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Crossing the Road: Modeling Avian Influenza Outbreaks

Wednesday, June 3, 2015

By Tim Boyer, PhD, Epidemiologist, National Center for Food Protection and Defense

The ongoing highly pathogenic avian influenza (HPAI) outbreak illustrates the vulnerability of the United States food and agriculture system to transboundary animal diseases. As of May 28, 2015, the disease has been confirmed in 197 poultry operations in 15 states. Approximately 45 million birds have been affected, comprising 10% of the country’s laying hens and 8% of turkeys.

Turkey Farm

The Outbreak

Avian influenza viruses are classified as low pathogenic or highly pathogenic. Low pathogenic strains generally cause mild illness in domestic poultry while highly pathogenic (HPAI) strains cause serious illness often resulting in 90-100% mortality in domestic poultry. Low pathogenic avian influenza strains continuously circulate among wild birds in the United States and sporadically affect domestic poultry. The current HPAI outbreak is only the fourth recorded occurrence of HPAI in the United States and has been the most severe in terms of numbers of affected premises and birds. The other outbreaks occurred in 1924, 1983, and 2004.

Evidence suggests that the outbreak was caused by a Eurasian H5N8 HPAI strain that was presumably carried to North America by waterfowl migrating via the Pacific flyway. Some of the earliest detected flocks in Canada and the western U.S. were infected with the Eurasian H5N8 strain; however this strain reassorted with North American low pathogenic avian influenza strains and one of these, H5N2, has been the predominant cause of disease in domestic poultry during this outbreak.

Minnesota and Iowa have been the two hardest hit states with Minnesota having the largest number of infected, mostly turkey, premises (92 premises with 8 million birds) and Iowa having the largest number of birds, mostly egg laying hens, on affected premises (64 premises with 29 million birds).

The Paths of Avian Influenza

Simulating the Outbreak

NCFPD has been working with the USDA APHIS Center for Epidemiology and Animal Health to apply epidemiologic simulation models to questions related to the spread of HPAI in domestic poultry to help inform preparedness activities. For transboundary animal diseases with which the United States has had limited experience, simulation models are one tool that can help answer “what if” questions to aid decision making when preparing for the possibility of an outbreak.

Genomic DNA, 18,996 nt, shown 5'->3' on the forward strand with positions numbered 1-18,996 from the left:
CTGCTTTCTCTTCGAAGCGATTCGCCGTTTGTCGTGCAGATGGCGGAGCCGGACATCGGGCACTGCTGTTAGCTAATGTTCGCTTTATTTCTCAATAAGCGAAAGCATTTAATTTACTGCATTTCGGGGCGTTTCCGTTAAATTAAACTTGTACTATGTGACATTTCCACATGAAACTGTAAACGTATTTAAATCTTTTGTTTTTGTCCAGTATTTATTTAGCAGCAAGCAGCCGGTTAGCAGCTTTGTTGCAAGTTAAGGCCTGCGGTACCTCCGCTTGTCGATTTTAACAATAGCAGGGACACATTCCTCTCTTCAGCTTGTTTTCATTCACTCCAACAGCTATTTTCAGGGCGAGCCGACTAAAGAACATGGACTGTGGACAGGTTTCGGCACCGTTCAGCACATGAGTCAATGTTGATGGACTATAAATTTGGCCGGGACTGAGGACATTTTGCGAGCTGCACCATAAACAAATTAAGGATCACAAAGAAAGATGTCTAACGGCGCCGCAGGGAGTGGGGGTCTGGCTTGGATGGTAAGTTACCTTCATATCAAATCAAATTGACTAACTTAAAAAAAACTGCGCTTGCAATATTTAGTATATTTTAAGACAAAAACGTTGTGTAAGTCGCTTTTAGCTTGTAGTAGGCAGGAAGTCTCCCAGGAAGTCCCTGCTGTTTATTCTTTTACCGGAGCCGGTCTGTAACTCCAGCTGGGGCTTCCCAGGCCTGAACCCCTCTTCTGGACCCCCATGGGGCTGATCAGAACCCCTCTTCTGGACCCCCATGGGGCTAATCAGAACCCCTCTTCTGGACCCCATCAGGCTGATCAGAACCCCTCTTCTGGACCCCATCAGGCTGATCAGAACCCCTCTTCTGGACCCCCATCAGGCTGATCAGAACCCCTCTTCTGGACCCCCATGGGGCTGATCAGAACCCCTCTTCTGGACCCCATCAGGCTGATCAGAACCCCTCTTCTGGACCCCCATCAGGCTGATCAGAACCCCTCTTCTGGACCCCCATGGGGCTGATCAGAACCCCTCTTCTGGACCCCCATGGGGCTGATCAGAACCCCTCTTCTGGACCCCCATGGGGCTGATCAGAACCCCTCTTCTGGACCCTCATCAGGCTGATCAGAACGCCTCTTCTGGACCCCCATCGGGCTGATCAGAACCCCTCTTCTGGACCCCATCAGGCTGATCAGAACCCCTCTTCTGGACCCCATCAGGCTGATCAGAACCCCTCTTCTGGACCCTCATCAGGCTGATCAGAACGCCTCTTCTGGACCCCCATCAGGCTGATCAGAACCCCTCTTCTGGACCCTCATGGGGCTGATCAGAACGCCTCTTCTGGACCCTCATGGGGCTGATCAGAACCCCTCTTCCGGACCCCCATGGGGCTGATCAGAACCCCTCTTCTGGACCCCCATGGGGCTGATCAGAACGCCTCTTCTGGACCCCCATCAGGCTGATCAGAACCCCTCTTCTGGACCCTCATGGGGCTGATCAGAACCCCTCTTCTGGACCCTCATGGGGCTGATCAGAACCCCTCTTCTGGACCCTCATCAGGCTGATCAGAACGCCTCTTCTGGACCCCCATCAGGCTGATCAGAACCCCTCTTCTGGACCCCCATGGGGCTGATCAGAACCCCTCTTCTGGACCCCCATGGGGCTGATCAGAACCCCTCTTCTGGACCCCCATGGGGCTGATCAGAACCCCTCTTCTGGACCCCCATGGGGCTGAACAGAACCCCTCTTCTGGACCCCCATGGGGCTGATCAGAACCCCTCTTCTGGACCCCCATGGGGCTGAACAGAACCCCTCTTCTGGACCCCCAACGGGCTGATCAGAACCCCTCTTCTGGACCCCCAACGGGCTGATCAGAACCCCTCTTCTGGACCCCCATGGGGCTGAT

Past NCFPD work in this area has included simulations of HPAI spread in commercial and backyard poultry in order to estimate the effectiveness of various control strategies and how those control strategies might be impacted by labor and financial resource constraints during an outbreak response. The HPAI simulations were also used to estimate the numbers of flocks and birds that would need to be serologically sampled to prove disease freedom according to guidelines described in the Federal HPAI Response Plan.

Affecting the Nation

The outbreak has had a devastating economic impact on the farmers and communities affected. An economic analysis by University of Minnesota Extension estimated that, as of May 11, the outbreak cost over $300 million in Minnesota due to direct losses, lost wages, reduced business to business spending and other ripple effects. An additional economic impact that has not yet been quantified is trade loss due to bans on U.S. poultry products by other countries. The effects of the outbreak have yet to reach U.S. consumers but the wholesale cost of liquid eggs have tripled in the past month leading food companies to find ways to mitigate the effects of the shortage by switching ingredients or discontinuing certain product lines. Prices at grocery stores are likely to increase.

The industry and government have made a substantial effort to strengthen biosecurity on poultry operations and to prepare for an HPAI outbreak such as this one. That this strain has caused such a devastating impact in spite of these efforts highlights the challenges of preparing for such an event and the need to constantly seek ways to mitigate the impacts and improve the resilience of our food and agriculture system.



Graphic Created by Kendra McCormack for the National Center for Food Protection and Defense
Country Outline Attribution: Map of United States of America with States - Multicolor by
Information Source: United States Department of Agriculture, Animal and Plant Health Inspection Service - AI Findings